2018 Nuclear Days: Let’s buy an NPP project
1. 10. 2019
The 2018 edition of Nuclear Days, a traditional exhibition of nuclear technology, opened on April 19 in Pilsen at the University of West Bohemia. The opening ceremony included a workshop on the future of nuclear engineering and technical education in the Czech Republic.
The Nuclear Days exhibition focuses especially on students and includes a series of lectures. This year, apart from lectures for high schools, it also includes expert workshops for university students. Jan Zdebor, Vice-Dean for Industrial Cooperation at UWB’s Faculty of Mechanical Engineering, stated at the opening that Nuclear Days aims to draw attention to nuclear engineering. The Slovak company JAVYS, which joined the traditional exhibitors this year, provided several exhibits and prepared a lecture for the students on the topic of the end of the life-cycle of nuclear devices.
One of the leading speakers at the opening workshop was Ján Štuller, Government Commissioner for Nuclear Energy. He reminded participants that the State Energy Concept counts on the operation of the existing units at the Dukovany NPP at least until 2035-2038, i.e., for a total of 50 years. The operation approval issued by the State Office for Nuclear Safety requires that specific requirements are met which are monitored during regular in-depth inspections. Therefore, the true lifetime depends on proper operation, good maintenance, and high quality of modification and replacement of the NPP’s equipment and systems. Štuller believes that an outlook of at least 50 years of service is clear from the technical point of view.
Electricity Consumption in the Czech Republic
Using data from the Energy Regulatory Office, Štuller presented the development of electric energy consumption in the Czech Republic. The data indicates that consumption slightly increased between 2011 and 2017 (from 58.6 to 61.9 GWh; with a minor reduction in 2013 and 2014, but the general trend is growing), while exports dropped (from 17 to 13 GWh in the same period). Exports have grown compared to 2016 (from 10 to 13 GWh) but there is a general downward trend.
He also stated that the Standing Committee on Nuclear Energy will be looking into the analysis of the investment model on May 17. In result, a recommended variant will be presented to the government, who could discuss the matter in June, if no problems arise. The decision of the government will subsequently direct all further performance of the National action plan for the development of nuclear energy. At the same time, negotiations are being held with Austria and Germany within the cross-border EIA process. The negotiations are currently being held by experts and Petr Závodský, Director of NPP Construction at ČEZ, added that a public meeting with the affected countries is in preparation for June. A public hearing is planned in Dukovany also in June.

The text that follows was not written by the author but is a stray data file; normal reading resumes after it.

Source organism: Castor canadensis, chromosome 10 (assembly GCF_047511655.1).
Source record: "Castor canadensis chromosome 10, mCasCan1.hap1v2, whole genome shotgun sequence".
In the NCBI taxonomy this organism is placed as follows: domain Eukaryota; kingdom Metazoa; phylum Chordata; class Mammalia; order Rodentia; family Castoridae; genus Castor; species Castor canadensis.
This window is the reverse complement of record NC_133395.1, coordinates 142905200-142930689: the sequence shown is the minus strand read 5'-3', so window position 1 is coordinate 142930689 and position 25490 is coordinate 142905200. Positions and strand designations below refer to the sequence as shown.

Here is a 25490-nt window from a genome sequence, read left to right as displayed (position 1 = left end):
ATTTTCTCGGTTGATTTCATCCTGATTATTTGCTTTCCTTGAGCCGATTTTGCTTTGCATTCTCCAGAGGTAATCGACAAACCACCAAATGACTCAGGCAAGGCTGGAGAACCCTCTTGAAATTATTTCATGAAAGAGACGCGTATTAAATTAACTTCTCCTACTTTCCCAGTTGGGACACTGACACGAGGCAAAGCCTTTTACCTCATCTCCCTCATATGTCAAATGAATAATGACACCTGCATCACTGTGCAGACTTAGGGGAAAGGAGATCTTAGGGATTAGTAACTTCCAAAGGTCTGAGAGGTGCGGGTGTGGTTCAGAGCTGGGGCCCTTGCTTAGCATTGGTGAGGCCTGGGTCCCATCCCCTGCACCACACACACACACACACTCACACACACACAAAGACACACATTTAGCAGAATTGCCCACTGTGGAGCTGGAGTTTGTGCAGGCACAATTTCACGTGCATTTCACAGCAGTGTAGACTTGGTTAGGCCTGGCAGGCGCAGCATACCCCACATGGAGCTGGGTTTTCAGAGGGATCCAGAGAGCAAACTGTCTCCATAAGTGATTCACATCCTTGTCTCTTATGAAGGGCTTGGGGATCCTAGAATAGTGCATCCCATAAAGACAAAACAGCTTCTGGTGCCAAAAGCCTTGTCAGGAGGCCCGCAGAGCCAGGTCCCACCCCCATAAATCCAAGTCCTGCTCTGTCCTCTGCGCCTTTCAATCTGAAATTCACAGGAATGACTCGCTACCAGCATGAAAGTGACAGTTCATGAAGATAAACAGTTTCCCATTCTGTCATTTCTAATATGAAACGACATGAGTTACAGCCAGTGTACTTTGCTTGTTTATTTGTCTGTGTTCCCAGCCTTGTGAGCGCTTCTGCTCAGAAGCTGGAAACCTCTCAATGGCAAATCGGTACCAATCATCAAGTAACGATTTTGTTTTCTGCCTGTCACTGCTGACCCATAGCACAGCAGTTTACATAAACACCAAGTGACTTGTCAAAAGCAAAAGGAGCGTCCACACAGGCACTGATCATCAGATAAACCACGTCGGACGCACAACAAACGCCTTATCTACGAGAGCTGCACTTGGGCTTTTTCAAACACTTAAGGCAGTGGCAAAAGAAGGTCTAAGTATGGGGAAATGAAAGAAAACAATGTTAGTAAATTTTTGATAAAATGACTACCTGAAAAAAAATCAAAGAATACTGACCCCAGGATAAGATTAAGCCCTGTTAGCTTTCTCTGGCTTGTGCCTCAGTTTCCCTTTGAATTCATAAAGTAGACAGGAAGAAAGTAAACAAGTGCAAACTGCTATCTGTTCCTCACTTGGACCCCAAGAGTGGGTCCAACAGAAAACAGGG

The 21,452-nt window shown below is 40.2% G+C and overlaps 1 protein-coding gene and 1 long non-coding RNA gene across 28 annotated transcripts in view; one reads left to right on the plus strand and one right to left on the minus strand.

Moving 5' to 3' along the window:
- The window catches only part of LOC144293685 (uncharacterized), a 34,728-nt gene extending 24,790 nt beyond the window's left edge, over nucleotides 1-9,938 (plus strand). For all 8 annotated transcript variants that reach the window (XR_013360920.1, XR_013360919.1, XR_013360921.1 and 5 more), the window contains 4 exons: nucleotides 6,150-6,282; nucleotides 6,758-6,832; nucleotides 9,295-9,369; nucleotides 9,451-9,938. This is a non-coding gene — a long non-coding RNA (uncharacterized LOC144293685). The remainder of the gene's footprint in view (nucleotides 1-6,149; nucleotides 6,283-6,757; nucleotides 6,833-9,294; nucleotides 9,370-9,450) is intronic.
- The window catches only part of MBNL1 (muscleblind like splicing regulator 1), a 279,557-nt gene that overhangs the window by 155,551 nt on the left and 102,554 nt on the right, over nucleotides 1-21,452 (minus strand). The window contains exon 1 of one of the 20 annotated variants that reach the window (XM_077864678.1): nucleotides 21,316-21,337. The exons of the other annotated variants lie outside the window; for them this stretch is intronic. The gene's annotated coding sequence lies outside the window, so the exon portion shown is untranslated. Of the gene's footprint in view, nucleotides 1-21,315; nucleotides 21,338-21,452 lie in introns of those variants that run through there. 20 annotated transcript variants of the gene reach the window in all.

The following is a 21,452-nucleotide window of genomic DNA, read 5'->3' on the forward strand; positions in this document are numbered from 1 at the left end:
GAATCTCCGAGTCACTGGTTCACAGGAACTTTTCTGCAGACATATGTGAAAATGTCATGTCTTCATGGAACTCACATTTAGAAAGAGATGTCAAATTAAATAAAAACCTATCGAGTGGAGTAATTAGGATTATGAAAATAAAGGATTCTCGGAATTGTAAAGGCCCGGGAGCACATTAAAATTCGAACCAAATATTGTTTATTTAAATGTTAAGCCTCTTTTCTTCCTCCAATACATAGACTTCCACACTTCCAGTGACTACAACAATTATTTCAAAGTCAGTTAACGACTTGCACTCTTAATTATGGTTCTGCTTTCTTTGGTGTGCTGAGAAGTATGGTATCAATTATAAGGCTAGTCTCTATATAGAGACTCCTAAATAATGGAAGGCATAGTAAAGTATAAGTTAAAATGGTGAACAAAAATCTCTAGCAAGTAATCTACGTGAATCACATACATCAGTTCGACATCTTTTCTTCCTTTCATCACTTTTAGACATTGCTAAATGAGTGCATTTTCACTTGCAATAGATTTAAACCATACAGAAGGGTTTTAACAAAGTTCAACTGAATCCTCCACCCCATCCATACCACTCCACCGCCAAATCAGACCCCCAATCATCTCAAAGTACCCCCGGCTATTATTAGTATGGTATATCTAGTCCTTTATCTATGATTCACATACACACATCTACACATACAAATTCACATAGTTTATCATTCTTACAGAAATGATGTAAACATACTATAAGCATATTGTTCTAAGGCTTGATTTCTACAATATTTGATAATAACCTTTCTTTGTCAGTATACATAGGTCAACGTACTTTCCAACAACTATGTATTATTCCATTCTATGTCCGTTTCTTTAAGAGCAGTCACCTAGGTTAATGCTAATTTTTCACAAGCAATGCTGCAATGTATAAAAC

Examples of Good Practice
The discussion on the erection of new NPP units in the Czech Republic often features the names Mochovce, Olkiluoto and V.C. Summer; however, usually for no specific reasons. Štuller, who has visited construction sites of NPP units in Europe and the USA in search of information on how to avoid their problems, said that some of the problems cannot possibly exist in the Czech Republic. He quoted the example of V.C. Summer in South Carolina. The legislation of the United States allows approval to be issued for a more general design; it does not require a Detail Design as the Czech Republic does. The construction of V.C. Summer commenced under an incomplete design and its completion required a major unexpected increase in costs. Such practice is not permitted by the legislation of the Czech Republic: when a building permit is issued, the design must be ready for realization.